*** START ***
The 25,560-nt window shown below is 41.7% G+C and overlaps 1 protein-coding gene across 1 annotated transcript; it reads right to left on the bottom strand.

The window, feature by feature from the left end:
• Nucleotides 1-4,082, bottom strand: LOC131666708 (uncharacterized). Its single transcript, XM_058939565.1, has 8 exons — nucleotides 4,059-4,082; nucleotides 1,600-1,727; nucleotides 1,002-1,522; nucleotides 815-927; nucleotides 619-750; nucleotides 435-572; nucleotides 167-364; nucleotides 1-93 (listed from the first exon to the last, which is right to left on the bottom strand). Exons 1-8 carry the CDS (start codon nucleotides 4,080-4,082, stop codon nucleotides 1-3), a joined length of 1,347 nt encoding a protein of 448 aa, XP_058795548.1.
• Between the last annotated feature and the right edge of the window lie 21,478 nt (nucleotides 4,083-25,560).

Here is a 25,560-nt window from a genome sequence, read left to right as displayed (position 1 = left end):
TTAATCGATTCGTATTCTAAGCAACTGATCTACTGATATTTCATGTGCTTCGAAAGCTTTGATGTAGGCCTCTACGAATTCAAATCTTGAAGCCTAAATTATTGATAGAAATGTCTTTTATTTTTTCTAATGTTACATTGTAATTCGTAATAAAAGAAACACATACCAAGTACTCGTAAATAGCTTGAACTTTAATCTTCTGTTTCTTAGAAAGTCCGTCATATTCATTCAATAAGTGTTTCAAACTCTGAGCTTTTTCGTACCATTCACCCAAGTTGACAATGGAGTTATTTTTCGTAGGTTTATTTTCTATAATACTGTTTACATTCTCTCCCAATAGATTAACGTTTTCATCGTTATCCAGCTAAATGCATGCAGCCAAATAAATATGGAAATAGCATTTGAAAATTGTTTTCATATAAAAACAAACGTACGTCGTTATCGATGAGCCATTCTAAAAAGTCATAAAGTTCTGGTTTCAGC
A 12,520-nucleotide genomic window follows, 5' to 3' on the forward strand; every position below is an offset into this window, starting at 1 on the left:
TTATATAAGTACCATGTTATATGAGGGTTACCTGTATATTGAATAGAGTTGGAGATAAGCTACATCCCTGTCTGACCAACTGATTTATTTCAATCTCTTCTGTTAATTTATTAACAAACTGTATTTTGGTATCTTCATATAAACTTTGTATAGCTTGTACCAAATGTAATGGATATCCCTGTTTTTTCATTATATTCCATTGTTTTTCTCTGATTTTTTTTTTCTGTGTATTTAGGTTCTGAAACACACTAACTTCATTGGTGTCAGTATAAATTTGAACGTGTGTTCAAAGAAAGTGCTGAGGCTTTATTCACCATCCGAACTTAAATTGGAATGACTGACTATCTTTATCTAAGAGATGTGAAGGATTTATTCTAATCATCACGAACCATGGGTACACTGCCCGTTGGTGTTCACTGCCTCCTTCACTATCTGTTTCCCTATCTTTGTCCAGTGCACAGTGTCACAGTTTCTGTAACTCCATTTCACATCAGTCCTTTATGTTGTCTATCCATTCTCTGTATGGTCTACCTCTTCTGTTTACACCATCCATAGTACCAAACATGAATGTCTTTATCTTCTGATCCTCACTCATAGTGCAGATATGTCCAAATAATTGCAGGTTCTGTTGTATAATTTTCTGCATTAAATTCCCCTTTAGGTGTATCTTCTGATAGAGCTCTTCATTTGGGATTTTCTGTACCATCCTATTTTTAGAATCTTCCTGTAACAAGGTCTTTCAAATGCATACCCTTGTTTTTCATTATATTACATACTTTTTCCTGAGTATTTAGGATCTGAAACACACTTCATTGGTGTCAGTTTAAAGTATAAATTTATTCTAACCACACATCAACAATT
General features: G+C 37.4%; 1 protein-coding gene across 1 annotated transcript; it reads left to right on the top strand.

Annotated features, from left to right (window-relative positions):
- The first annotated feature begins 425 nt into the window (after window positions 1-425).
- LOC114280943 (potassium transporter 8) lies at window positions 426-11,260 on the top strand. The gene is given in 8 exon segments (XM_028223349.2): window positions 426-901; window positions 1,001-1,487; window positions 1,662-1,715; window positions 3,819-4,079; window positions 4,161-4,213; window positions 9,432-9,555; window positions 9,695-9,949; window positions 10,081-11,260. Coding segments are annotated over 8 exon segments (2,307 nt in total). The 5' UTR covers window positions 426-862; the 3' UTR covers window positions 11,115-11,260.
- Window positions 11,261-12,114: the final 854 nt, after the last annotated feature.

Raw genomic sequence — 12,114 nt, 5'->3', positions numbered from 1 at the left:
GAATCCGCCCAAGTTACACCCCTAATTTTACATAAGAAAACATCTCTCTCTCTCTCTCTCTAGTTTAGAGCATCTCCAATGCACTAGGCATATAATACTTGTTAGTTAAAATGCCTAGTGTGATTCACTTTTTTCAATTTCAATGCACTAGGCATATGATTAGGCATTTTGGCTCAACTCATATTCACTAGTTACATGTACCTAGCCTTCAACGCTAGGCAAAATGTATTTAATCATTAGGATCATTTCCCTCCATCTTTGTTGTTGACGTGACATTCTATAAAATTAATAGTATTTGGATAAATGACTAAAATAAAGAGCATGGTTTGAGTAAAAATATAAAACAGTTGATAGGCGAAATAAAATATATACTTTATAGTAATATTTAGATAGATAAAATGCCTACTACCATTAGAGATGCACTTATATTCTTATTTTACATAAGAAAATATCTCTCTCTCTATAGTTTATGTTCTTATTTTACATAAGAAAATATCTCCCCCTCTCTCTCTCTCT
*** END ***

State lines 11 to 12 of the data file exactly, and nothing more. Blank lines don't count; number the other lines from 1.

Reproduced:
- The first annotated feature begins 425 nt into the window (after window positions 1-425).
- LOC114280943 (potassium transporter 8) lies at window positions 426-11,260 on the top strand. The gene is given in 8 exon segments (XM_028223349.2): window positions 426-901; window positions 1,001-1,487; window positions 1,662-1,715; window positions 3,819-4,079; window positions 4,161-4,213; window positions 9,432-9,555; window positions 9,695-9,949; window positions 10,081-11,260. Coding segments are annotated over 8 exon segments (2,307 nt in total). The 5' UTR covers window positions 426-862; the 3' UTR covers window positions 11,115-11,260.